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Need help with physics symbols in question

  1. Aug 26, 2008 #1
    1. The problem statement, all variables and given/known data

    I'm taking an online physics course and I do not understand what the symbols mean in the question.

    The question is: Which of the following is a shorthand way of stating that "the temperature change of a substance is directly propertional to the quantity of heat added"?

    A. Q ¡Ø m
    B. m ¡Ø Tf - Ti
    C. Q ¡Ø T
    D. Q = Tf - Ti

    I know that Q means heat. I'm guessing that Tf is final temp and Ti is initial temp. I also know that m is for mass. However I have no idea what ¡Ø means.

    2. Relevant equations

    My text book does not use this ¡Ø symbol and I have searched online but I can't figure out what it is. Can anyone tell me what ¡Ø means?

    3. The attempt at a solution

    I think the answer is C and if I can't get any help here I'm going to choose that answer.
  2. jcsd
  3. Aug 26, 2008 #2


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    Do you mean: [itex]\propto[/itex] ?
    That symbol means: proportional to.

    For example, instead of writing: "The formula for y is [itex]y = k x^2[/itex] with k some constant" physicists tend to say "y is proportional to the square of x", or "[itex]y \propto x^2[/itex]". They just do it to indicate the shape of the function, without going into details about precise (often numerical) prefactors and shifts.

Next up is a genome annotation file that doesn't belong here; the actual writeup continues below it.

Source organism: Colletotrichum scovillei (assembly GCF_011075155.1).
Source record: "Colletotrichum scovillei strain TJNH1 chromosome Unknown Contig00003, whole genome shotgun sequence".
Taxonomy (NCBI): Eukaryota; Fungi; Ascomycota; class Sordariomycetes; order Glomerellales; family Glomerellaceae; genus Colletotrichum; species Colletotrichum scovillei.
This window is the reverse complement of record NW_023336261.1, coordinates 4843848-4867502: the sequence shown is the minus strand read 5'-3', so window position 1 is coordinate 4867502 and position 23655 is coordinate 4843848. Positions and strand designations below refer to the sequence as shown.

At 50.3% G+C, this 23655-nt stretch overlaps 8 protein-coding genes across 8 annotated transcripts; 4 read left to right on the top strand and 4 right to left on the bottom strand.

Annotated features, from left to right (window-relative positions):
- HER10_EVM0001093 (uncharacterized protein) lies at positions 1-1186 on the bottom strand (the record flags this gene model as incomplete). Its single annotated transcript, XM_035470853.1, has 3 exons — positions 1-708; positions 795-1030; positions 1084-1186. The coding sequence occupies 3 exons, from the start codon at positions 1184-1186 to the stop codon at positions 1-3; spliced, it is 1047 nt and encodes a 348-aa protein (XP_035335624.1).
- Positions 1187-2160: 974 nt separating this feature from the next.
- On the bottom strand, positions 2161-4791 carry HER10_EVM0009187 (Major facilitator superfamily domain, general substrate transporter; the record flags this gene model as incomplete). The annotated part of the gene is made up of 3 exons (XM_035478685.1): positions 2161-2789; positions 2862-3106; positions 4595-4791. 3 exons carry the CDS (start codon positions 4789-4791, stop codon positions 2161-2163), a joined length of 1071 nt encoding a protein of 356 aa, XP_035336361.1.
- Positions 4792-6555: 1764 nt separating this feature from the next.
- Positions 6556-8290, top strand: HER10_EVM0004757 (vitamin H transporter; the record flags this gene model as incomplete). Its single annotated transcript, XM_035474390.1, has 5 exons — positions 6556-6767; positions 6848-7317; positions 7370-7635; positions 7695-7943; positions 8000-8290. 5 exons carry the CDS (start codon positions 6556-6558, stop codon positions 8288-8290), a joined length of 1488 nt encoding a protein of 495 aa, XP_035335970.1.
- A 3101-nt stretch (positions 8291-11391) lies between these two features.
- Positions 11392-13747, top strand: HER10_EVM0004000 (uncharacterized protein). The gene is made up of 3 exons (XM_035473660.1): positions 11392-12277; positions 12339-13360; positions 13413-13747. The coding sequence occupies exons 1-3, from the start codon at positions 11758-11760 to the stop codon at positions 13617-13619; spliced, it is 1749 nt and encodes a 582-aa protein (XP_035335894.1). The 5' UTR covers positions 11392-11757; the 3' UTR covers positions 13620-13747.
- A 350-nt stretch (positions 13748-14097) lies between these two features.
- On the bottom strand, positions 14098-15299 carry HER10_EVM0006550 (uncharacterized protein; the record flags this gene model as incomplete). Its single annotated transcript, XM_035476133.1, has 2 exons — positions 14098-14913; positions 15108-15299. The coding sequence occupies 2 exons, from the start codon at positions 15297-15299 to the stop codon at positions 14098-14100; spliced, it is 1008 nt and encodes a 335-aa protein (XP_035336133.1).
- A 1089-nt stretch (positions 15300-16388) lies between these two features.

For example, [itex]3 (x - a)^2 + 16 \pi[/itex] is also proportional to [itex]x^2[/itex].
  4. Aug 26, 2008 #3
    Yeah I am familiar with the proportional to symbol but on the work sheet it gives this ¡Ø
    It might be an error. In this case I think c makes the most sense. I think answer c means temp change is directly proportional to the quantity of heat added.
  5. Aug 26, 2008 #4


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    If it really says that, it must be an error. Probably it was copy/pasted from another document and the proportionality symbol wasn't copied correctly.

    Anyway, why did you discard B?
  6. Aug 26, 2008 #5
    The reason why I discarded B is because it has mass in the formula and it doesn't have the Q for heat.

    BTW I really appreciate your help. Thanks :-)
    Last edited: Aug 26, 2008
  7. Aug 26, 2008 #6


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    Ah, :rofl: I missed that. I just thought the Tf - Ti looked very tempting. But of course, proportionality to T also means proportionality to (T - T0) :smile:

    You are most welcome.
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